4. Abortion rights most definitely came up in discussions at the New Agenda’s initial meetings. Siskind and her group chose to disregard concerns over the clearly anti-choice extremist positions of the McCain-Palin ticket. The group even invited McCain’s advisor Carly Fiorina to a meeting at which she did not hold back on the Republican party’s rabid anti-choice platform. Many of us left when it was clear the New Agenda wished to ignore women’s reproductive rights. It was pointed out that only the financially well-off can make that decision because they will be able to pay for whatever they need and go where ever they need to get it. Reproductive rights comes up in every discussion about advancing women, particularly on college campuses. Siskind is either trying to justify her past actions or is choosing to turn a blind eye to the perpetuation of the rape tolerant environment found on college campuses around the country. Check out Also, can she possibly choose to ignore the re-introduced idea of “legitimate rape”? Further, 2011? What kind of excuse it that? Abortion restrictions around the country have been on the rise throughout the 2000’s. Siskind need merely have looked at what George W Bush did to abortion rights. Perhaps, like Melinda Gates, Siskind thinks it is more lady-like to refrain from discussing abortion and the discomfort such a dialogue may cause – But women’s health and rights are at stake. Women cannot afford to go back in time. We need open, clear discussion about of comprehensive reproductive rights including family planning which does include abortion.

  5. Anne Bascom-Tollefson says:

    She either does not believe in a woman’s right to choose or she is just afraid to be judged for that belief. I do find, however that when someone refuses to say this is what I believe and stands up for it that they do not hold that belief. This is a case where silence is not golden. I do not vilify her for her other areas of focus but let’s get real , you either believe in a woman having control of her own body or you don’t. Speaking up for woman ‘s right to safe abortion can not be separated from that freedom. Thanks you for the article.

    • Melissa Gates stated on the Gates website on June 2nd in part ““That is why when I get asked about my views on abortion, I say that, like everyone, I struggle with the issue, but I’ve decided not to engage on it publicly—and the Gates Foundation has decided not to fund abortion.”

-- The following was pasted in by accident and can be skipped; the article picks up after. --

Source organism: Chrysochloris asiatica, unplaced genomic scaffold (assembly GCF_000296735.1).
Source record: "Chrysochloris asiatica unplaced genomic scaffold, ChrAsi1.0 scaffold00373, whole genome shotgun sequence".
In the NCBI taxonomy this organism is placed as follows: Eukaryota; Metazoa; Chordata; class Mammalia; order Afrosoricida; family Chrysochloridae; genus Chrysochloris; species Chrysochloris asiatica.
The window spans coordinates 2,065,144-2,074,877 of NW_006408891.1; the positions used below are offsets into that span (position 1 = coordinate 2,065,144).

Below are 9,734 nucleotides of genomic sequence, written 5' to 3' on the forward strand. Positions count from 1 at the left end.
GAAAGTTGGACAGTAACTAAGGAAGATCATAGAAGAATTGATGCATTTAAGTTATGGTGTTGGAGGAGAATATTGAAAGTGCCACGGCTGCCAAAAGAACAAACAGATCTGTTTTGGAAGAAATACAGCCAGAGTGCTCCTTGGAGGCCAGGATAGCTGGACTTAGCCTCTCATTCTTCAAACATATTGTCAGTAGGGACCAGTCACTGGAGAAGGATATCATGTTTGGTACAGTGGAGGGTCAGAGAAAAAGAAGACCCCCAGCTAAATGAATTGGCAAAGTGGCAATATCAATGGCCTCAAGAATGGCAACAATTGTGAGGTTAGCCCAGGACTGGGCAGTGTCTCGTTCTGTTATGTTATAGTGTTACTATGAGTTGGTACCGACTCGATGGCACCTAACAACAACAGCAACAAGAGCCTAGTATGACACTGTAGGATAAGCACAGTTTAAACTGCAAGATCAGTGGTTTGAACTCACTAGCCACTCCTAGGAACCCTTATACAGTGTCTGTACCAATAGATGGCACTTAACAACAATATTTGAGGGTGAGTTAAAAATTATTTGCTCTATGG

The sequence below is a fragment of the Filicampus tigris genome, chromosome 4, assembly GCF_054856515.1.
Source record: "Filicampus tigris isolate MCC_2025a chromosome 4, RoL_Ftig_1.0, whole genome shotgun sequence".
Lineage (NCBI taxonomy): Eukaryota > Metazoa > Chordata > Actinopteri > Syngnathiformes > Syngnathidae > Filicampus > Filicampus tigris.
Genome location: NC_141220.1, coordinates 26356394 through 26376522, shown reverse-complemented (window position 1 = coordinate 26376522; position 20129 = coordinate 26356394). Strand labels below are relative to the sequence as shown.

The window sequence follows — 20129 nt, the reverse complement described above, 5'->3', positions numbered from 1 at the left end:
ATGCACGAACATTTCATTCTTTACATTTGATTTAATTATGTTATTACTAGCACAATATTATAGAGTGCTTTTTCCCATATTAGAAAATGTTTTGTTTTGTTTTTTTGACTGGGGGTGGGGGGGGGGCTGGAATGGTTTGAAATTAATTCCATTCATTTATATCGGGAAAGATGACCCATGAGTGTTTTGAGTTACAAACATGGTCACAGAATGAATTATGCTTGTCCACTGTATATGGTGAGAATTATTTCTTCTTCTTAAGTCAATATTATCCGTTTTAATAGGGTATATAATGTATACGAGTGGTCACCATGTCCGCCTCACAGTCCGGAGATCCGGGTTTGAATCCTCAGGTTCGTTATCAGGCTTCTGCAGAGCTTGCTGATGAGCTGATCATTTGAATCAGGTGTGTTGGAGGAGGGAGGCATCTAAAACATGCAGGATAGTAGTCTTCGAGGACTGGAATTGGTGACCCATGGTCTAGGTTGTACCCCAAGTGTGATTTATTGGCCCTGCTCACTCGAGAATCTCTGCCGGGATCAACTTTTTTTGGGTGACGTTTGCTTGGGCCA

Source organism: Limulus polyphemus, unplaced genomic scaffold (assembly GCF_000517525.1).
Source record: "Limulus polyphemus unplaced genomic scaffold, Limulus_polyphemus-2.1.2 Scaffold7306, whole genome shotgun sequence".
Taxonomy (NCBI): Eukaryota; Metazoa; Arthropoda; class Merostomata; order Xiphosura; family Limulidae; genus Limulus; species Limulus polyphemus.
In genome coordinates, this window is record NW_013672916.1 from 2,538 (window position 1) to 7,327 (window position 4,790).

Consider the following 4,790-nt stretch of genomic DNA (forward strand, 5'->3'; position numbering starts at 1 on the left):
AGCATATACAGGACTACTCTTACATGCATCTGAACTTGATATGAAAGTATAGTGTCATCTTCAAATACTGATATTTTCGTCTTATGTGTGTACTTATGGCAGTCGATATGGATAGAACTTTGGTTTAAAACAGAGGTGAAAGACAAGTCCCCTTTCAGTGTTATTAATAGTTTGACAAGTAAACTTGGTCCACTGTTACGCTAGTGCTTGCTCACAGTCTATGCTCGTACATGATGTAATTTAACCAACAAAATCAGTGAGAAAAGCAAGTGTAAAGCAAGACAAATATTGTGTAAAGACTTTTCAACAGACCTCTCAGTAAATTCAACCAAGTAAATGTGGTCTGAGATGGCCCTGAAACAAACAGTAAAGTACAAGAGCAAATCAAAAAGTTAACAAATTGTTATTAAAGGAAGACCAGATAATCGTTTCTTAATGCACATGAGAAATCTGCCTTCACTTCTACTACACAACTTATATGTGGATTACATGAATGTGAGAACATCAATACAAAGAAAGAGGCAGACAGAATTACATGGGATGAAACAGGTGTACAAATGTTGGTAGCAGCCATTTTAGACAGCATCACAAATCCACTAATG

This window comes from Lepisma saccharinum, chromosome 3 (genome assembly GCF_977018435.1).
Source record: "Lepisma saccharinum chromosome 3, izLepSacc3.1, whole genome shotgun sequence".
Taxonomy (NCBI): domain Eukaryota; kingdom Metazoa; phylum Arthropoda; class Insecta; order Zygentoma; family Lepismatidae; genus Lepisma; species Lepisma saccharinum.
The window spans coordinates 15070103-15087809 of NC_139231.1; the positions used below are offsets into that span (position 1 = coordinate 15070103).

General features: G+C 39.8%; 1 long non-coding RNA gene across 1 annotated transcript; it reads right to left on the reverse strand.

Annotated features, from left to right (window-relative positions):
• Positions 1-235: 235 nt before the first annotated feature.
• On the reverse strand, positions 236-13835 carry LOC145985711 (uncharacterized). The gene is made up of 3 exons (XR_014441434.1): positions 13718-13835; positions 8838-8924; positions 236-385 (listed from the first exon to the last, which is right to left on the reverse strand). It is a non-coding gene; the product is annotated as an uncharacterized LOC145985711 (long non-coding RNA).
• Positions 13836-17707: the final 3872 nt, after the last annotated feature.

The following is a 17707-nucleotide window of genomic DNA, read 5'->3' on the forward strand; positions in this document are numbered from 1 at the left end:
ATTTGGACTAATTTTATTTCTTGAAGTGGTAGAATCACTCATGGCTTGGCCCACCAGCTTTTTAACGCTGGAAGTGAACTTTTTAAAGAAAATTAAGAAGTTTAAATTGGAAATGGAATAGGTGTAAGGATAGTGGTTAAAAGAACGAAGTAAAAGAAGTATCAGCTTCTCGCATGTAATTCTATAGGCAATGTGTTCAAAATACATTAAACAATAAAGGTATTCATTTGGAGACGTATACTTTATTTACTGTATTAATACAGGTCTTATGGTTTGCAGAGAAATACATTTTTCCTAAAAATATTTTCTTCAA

Her own statement eludes to exactly what she means – she struggles with the issue. One who works to further the health and welfare of families, mothers and children holds them all in esteem. Why would it not stand to reason the life ending outcome of abortion would be something one could struggle with? Her words again are “…I say that, like everyone, I struggle with the issue…”. In reality, as a mother and a woman who has had an abortion, so do I. For those who would tout they have no problem with abortion, I find the finality of that particular opinion flawed by an unsettling superficiality.

  6. Anne Bascom-Tollefson says:

    I w ill add that I do appreciate her other work.

  7. You do know that we live in a capitalist nation? Of course money matters. Money equals power, influence, government.. you can ping this article around Facebook all day long. Unless you have money and lobbyists, you haven’t matched even .01 cent to a million of her influential dollars.

    • Tobysgirl says:

      Thank you, laura! I have ZERO respect for the Gateses and it disturbs me that people seemingly have no insight into the capitalist practice of grabbing onto as much money as possible then letting some of it trickle back to us plebes to “benefit” us.

  8. Riley Holden says:

    I am disturbed to hear that the Gates Foundation does not fund abortion. How can anyone work with women around their reproductive choices and not realize the fundamental importance of the ability to end a pregnancy when necessary? What’s more, I strongly dislike it when people say that “everyone” struggles with abortion, as if to imply that you are morally bankrupt if you do not. This just points to their utter disregard for the true reason abortion is so contentious. It has very little to do with the fetus. If it did, anti-abortionists would make certain to fund social service agencies and services instead of doing the exact opposite. No, the whole abortion debate is, and always has been, about control over women’s fertility. Nothing more, nothing less. Our media’s inability to shine a light on this (it’s crystal clear if you do your homework) is the reason why we’re still mired in fiction vs. fact. Very scary.